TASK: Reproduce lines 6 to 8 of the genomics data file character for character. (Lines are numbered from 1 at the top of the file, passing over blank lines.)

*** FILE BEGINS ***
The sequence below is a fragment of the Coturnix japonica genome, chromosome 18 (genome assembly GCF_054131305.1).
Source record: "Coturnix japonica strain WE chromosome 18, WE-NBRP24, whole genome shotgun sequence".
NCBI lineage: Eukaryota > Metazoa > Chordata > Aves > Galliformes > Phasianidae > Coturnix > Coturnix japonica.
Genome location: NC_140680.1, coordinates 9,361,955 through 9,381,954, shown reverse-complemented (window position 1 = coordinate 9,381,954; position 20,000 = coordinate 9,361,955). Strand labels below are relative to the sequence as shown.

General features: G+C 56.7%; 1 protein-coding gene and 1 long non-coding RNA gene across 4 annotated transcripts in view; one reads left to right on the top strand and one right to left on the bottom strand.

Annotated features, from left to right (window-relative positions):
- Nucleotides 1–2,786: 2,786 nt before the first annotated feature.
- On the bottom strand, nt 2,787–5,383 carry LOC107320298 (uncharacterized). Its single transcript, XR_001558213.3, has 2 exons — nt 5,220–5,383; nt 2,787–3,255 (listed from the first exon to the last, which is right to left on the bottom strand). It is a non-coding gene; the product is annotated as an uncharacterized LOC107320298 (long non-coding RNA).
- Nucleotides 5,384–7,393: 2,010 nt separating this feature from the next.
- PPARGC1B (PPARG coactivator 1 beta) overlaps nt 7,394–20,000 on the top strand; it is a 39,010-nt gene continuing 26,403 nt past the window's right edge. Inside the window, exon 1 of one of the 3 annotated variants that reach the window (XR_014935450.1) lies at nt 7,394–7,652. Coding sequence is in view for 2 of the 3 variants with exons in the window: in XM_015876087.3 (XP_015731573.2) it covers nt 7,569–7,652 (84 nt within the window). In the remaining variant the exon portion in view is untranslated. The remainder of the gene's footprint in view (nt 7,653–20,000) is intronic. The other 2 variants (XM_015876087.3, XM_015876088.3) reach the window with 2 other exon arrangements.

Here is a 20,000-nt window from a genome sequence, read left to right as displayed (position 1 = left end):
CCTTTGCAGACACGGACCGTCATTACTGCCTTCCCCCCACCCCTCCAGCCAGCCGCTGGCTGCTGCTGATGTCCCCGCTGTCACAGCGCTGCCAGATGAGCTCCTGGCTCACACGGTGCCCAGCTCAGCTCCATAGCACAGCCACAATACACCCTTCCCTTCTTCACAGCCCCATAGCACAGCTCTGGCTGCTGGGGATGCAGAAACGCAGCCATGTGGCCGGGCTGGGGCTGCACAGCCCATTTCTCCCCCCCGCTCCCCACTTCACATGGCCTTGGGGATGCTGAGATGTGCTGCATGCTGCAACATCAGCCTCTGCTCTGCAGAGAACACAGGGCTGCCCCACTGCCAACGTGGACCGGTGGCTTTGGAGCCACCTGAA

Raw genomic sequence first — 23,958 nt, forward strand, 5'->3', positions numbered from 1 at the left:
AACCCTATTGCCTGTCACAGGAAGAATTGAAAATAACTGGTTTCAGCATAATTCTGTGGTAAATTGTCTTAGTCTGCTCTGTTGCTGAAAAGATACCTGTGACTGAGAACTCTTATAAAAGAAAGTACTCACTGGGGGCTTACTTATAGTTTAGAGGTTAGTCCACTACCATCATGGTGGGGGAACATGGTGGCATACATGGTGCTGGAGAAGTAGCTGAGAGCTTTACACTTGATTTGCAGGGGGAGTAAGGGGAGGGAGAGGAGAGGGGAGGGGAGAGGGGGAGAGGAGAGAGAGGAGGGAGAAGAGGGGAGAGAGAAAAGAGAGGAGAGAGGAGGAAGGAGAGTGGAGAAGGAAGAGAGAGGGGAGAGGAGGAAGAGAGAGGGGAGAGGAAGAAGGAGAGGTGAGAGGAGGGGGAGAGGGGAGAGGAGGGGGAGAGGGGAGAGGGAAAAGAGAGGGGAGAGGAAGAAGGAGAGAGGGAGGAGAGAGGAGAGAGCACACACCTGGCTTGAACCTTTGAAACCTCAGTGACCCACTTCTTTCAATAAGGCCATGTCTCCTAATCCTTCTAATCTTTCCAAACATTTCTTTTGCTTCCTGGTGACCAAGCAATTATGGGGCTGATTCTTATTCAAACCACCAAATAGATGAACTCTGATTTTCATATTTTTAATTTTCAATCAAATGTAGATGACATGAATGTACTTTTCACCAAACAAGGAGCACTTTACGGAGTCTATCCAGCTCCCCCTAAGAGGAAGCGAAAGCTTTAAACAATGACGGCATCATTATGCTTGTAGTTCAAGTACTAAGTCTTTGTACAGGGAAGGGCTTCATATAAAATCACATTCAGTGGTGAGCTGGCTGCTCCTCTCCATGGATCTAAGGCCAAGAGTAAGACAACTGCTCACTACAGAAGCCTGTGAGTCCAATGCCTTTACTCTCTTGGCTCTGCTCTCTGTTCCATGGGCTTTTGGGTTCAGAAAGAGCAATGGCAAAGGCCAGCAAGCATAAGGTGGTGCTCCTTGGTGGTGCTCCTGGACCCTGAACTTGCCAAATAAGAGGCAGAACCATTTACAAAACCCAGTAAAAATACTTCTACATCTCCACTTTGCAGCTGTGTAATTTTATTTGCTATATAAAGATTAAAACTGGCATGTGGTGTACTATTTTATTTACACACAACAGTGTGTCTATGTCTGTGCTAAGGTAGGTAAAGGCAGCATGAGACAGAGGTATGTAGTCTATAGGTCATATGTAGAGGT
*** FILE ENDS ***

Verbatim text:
Annotated features, from left to right (window-relative positions):
- Nucleotides 1–2,786: 2,786 nt before the first annotated feature.
- On the bottom strand, nt 2,787–5,383 carry LOC107320298 (uncharacterized). Its single transcript, XR_001558213.3, has 2 exons — nt 5,220–5,383; nt 2,787–3,255 (listed from the first exon to the last, which is right to left on the bottom strand). It is a non-coding gene; the product is annotated as an uncharacterized LOC107320298 (long non-coding RNA).